Covers albums are a strange phenomenon that only occasionally work. Too many artists go down the well-trod route of picking obvious tracks, only to remain so in thrall to the power of the original, that they fail to make them their own in the process. In contrast, Walter Trout’s new album, Survivor Blues, sees him track down pieces that have not been covered over and again. The result strikes to the very heart of what it means to perform a blues cover. Very much in love with the spirit of the originals, but equally desirous of placing his own stamp upon them, Walter brings that essential spark of personality to each piece, and, joined by drummer Michael Leasure, bassist Johny Griparic and keyboardist Skip Edwards, he cut all twelve tracks live under the watchful eye of Eric Corne.
That live spirit is felt straight away on sultry slow burner, me my guitar and the blues (Jimmy Dawkins), into which the band settle with a rich warmth that is a delight to hear. Walter’s guitar work here is simply exquisite. The depth of feeling he imbues into each note is palpable and his vocal delivery is no less impressive. However, it’s a whole band effort and it’s clear that tracking live was the right choice as the interplay between the members is clear. What an opening track – it has that rare spark that you just don’t associate with a cover, and Walter inhabits the song with a sense of empathy that leaves the listener breathless. Next up, be careful how you vote (Sunnyland Slim) is given a rocking revival to which you can’t help but move (whilst the message remains increasingly pertinent), and the stinging solo that rages across the second half is nothing short of awe-inspiring. Luther Johnson’s Women don’t lie sees Walter and his band joined by Sugaray Rayford for a funky charge that sees Skip’s keys placed to the fore, the rhythm section nailing the groove and Walter trading lines with Sugaray with a boundless energy that few artists could match. Walter slows the pace on Sadie (Hound Dog Taylor), a track that sees Walter push himself to deliver a solo free from blues cliché – and it will leave the audience stunned when he breaks it out live. Please love me – a nod to Walter’s beloved B.B. King – is suffused with joy (very much as B.B. himself would have approached the song), whilst the solo recalls those combustible sessions when Buddy Guy would jam with B. B. at the Crossroads festival. The first half concludes with the smooth groove of nature’s disappearing (John Mayall), as Walter harks back to his tenure with Blues breakers. One of those pieces of music that just seems to drift in the air in front of you, the lyrics, nonetheless, pack a powerful punch and remain as relevant today (if not more so) than when they were first penned. It draws a gorgeous, subtly progressive line under the first half.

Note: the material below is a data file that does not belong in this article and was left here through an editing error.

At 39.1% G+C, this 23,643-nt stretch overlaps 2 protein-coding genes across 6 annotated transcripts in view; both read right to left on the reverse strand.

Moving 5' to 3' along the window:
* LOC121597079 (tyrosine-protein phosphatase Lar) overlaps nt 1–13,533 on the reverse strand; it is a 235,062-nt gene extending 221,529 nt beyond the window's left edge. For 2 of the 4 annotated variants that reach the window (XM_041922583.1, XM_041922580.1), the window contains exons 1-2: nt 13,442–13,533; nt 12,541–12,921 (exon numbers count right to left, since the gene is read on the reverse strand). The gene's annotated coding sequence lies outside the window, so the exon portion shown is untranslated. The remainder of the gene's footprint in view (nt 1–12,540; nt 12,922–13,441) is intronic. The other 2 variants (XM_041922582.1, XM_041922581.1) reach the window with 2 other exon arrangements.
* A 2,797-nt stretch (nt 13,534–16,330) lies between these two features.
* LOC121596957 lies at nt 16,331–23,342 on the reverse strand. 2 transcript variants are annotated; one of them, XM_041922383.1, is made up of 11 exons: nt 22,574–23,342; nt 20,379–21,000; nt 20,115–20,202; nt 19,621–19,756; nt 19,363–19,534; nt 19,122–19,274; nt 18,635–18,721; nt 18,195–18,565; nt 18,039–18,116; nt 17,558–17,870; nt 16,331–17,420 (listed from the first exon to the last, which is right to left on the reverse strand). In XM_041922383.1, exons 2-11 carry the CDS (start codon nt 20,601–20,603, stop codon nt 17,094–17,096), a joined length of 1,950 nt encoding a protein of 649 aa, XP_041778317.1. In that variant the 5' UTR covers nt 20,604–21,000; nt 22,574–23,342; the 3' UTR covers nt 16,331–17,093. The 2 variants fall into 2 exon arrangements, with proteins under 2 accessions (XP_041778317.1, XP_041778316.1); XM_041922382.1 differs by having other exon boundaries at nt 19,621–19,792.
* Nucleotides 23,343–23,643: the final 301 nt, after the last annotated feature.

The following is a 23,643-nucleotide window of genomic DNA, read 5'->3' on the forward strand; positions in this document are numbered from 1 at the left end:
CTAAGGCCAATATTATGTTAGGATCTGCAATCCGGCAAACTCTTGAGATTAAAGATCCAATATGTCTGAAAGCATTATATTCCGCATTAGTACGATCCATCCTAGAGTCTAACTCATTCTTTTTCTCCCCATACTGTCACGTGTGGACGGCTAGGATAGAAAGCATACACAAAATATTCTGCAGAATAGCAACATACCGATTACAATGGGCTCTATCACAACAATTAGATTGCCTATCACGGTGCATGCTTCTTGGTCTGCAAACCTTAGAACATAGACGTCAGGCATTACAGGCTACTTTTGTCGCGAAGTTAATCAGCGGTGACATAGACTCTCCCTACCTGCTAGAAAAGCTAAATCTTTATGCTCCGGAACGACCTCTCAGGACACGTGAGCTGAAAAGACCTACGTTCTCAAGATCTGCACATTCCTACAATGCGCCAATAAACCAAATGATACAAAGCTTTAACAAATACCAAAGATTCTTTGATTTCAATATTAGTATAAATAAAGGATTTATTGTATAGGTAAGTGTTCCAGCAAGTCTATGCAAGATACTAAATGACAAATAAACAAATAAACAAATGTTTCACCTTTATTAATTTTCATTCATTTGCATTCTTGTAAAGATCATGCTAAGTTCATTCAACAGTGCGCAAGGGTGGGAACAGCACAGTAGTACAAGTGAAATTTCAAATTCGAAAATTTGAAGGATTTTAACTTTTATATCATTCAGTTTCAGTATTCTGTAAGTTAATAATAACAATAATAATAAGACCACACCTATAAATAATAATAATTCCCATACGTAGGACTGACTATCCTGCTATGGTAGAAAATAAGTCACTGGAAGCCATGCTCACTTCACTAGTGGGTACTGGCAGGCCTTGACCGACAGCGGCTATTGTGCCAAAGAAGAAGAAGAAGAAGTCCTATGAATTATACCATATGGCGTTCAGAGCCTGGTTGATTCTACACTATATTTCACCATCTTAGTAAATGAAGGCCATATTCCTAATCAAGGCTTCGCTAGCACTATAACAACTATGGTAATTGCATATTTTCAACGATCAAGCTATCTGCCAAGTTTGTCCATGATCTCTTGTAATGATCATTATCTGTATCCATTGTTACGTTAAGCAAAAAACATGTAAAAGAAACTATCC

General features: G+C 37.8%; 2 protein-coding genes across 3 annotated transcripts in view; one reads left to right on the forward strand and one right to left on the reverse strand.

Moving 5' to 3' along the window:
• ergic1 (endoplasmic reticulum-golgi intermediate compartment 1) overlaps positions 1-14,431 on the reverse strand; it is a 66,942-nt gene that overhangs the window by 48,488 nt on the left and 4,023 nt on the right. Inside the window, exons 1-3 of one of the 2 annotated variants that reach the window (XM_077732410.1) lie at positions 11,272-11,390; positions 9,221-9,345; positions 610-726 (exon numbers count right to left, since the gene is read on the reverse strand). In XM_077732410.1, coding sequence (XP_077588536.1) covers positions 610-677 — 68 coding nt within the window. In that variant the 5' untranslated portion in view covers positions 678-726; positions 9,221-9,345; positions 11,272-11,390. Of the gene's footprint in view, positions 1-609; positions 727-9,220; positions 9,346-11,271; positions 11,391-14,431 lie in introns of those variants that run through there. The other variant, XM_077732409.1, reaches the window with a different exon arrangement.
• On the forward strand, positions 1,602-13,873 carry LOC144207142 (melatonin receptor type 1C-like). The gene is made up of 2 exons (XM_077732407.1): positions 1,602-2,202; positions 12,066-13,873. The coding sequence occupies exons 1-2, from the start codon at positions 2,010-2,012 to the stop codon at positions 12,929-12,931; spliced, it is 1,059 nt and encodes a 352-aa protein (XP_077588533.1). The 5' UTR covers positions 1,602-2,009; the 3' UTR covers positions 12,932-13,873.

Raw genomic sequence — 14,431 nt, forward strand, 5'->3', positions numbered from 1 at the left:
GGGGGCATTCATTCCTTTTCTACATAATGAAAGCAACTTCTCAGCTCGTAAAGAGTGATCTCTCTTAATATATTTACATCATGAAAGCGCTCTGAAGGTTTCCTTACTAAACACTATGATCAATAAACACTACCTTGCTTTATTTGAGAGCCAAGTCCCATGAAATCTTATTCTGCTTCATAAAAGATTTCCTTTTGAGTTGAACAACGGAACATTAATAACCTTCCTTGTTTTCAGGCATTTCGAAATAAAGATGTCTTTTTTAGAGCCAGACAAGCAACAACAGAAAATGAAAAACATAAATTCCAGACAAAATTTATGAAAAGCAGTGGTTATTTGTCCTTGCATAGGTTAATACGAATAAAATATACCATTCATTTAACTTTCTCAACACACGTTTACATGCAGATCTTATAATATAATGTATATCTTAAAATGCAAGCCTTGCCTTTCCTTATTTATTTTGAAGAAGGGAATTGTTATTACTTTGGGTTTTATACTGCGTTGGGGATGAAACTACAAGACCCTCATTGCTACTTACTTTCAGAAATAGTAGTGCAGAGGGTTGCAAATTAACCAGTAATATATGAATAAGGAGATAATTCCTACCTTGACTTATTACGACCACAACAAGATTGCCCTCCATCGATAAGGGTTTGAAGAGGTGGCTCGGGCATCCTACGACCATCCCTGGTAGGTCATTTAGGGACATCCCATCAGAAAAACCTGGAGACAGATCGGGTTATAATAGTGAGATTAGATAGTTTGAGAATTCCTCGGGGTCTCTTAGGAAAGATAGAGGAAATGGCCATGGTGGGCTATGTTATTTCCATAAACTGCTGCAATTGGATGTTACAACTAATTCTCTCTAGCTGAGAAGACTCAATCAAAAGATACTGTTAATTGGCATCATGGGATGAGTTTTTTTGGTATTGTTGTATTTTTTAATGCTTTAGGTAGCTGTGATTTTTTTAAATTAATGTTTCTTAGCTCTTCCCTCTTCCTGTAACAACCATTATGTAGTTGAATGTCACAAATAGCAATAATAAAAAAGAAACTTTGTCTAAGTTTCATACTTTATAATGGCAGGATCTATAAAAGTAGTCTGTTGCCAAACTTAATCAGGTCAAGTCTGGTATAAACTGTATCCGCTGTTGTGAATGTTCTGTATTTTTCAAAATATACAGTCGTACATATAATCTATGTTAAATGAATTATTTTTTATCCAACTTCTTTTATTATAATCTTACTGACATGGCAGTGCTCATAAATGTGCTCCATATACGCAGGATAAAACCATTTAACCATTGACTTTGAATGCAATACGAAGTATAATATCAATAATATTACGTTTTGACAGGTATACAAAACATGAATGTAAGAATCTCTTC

Opening up the album’s second half, the driving rock of Red Sun sees Walter and his band clocking up the miles as they cruise across middle America in an open-topped Cadillac. The pace is once more relaxed on the slow burning something inside of me (Little Jimmy King), although that’s not to say that Walter’s fingers don’t tirelessly flash over the frets when it’s time to solo. A defiant blast of blues-energy, it takes time (Otis Rush) feels like it could have been written yesterday, such is the energy with which Walter tackles it. Similarly, out of bad luck (Magic Sam) is similarly engaging, Walter’s guitar work a thing of excellence, and only a fade out detracts slightly from the whole, as it feels like it brings the curtain down on a killer jam. Mississippi’ Fred McDowell’s Going down to the river sees another guest, this time in the form of Robby Krieger (Doors) appear on a track that is propelled to greatness by the liquid slide that underpins it. It leaves God’s word (J. B. Lenoir) to round out the collection. A twelve bar stormer that plays to all of Walter’s greatest strengths, it sees the whole band push themselves to really bring the album to the tumultuous close it deserves.
As Walter showed on his tribute to Luther Allison, his primary gift (beyond his obvious musical ability) is a rare empathy that allows him to embody the songs that he covers. Listening to Survivor’s Blues, you’d be forgiven for forgetting that these are covers and the way the record ebbs and flows is testament to the fact that each piece is developed with all the energy and passion that artists normally reserve for their original material. That the musicianship is exquisite is a given, but it’s the thrill of hearing these long-buried gems bought thrillingly to life once more that really shines through and there’s no question that this is a collection that fans will listen to time and again. Walter is the ultimate survivor and his beautiful blues are nothing short of inspirational.
Essential listening. 9.5